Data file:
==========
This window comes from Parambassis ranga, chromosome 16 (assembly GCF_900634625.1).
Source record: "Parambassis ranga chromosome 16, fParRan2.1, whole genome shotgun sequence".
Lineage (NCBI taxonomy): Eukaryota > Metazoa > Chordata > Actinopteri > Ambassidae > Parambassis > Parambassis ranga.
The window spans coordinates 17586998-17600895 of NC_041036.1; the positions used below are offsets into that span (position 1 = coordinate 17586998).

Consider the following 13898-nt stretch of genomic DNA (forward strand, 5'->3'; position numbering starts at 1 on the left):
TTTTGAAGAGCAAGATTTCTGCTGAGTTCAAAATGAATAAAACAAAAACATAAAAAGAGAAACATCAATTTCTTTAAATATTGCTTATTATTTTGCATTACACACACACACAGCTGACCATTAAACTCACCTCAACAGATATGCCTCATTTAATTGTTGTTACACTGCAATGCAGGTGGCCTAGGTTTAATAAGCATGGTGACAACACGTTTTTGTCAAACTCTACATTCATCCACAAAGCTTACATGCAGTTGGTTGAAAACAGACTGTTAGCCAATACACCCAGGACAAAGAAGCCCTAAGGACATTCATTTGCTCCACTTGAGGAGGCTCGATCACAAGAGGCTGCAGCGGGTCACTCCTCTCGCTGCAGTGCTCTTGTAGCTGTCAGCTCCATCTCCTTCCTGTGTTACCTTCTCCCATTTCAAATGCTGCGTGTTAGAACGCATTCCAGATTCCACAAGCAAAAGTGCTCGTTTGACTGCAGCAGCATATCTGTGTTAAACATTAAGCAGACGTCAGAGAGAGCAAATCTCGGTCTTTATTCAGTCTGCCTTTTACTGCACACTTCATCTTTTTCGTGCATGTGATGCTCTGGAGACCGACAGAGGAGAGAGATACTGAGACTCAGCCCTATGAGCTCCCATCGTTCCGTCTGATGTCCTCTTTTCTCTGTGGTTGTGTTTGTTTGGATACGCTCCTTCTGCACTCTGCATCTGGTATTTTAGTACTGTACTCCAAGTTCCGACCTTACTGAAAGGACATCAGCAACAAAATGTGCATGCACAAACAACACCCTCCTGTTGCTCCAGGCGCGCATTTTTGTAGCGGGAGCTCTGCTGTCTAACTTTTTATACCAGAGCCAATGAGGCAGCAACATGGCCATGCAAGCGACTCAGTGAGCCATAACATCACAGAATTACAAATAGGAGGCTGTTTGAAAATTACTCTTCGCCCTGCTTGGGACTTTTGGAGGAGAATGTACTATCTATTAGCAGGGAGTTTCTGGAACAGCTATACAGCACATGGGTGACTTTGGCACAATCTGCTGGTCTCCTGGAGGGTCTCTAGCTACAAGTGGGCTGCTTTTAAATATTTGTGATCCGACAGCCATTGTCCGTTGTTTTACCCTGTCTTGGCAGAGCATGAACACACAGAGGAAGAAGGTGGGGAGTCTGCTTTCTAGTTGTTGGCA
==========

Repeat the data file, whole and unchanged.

This window comes from Parambassis ranga, chromosome 16 (assembly GCF_900634625.1).
Source record: "Parambassis ranga chromosome 16, fParRan2.1, whole genome shotgun sequence".
Lineage (NCBI taxonomy): Eukaryota > Metazoa > Chordata > Actinopteri > Ambassidae > Parambassis > Parambassis ranga.
The window spans coordinates 17586998-17600895 of NC_041036.1; the positions used below are offsets into that span (position 1 = coordinate 17586998).

Consider the following 13898-nt stretch of genomic DNA (forward strand, 5'->3'; position numbering starts at 1 on the left):
TTTTGAAGAGCAAGATTTCTGCTGAGTTCAAAATGAATAAAACAAAAACATAAAAAGAGAAACATCAATTTCTTTAAATATTGCTTATTATTTTGCATTACACACACACACAGCTGACCATTAAACTCACCTCAACAGATATGCCTCATTTAATTGTTGTTACACTGCAATGCAGGTGGCCTAGGTTTAATAAGCATGGTGACAACACGTTTTTGTCAAACTCTACATTCATCCACAAAGCTTACATGCAGTTGGTTGAAAACAGACTGTTAGCCAATACACCCAGGACAAAGAAGCCCTAAGGACATTCATTTGCTCCACTTGAGGAGGCTCGATCACAAGAGGCTGCAGCGGGTCACTCCTCTCGCTGCAGTGCTCTTGTAGCTGTCAGCTCCATCTCCTTCCTGTGTTACCTTCTCCCATTTCAAATGCTGCGTGTTAGAACGCATTCCAGATTCCACAAGCAAAAGTGCTCGTTTGACTGCAGCAGCATATCTGTGTTAAACATTAAGCAGACGTCAGAGAGAGCAAATCTCGGTCTTTATTCAGTCTGCCTTTTACTGCACACTTCATCTTTTTCGTGCATGTGATGCTCTGGAGACCGACAGAGGAGAGAGATACTGAGACTCAGCCCTATGAGCTCCCATCGTTCCGTCTGATGTCCTCTTTTCTCTGTGGTTGTGTTTGTTTGGATACGCTCCTTCTGCACTCTGCATCTGGTATTTTAGTACTGTACTCCAAGTTCCGACCTTACTGAAAGGACATCAGCAACAAAATGTGCATGCACAAACAACACCCTCCTGTTGCTCCAGGCGCGCATTTTTGTAGCGGGAGCTCTGCTGTCTAACTTTTTATACCAGAGCCAATGAGGCAGCAACATGGCCATGCAAGCGACTCAGTGAGCCATAACATCACAGAATTACAAATAGGAGGCTGTTTGAAAATTACTCTTCGCCCTGCTTGGGACTTTTGGAGGAGAATGTACTATCTATTAGCAGGGAGTTTCTGGAACAGCTATACAGCACATGGGTGACTTTGGCACAATCTGCTGGTCTCCTGGAGGGTCTCTAGCTACAAGTGGGCTGCTTTTAAATATTTGTGATCCGACAGCCATTGTCCGTTGTTTTACCCTGTCTTGGCAGAGCATGAACACACAGAGGAAGAAGGTGGGGAGTCTGCTTTCTAGTTGTTGGCA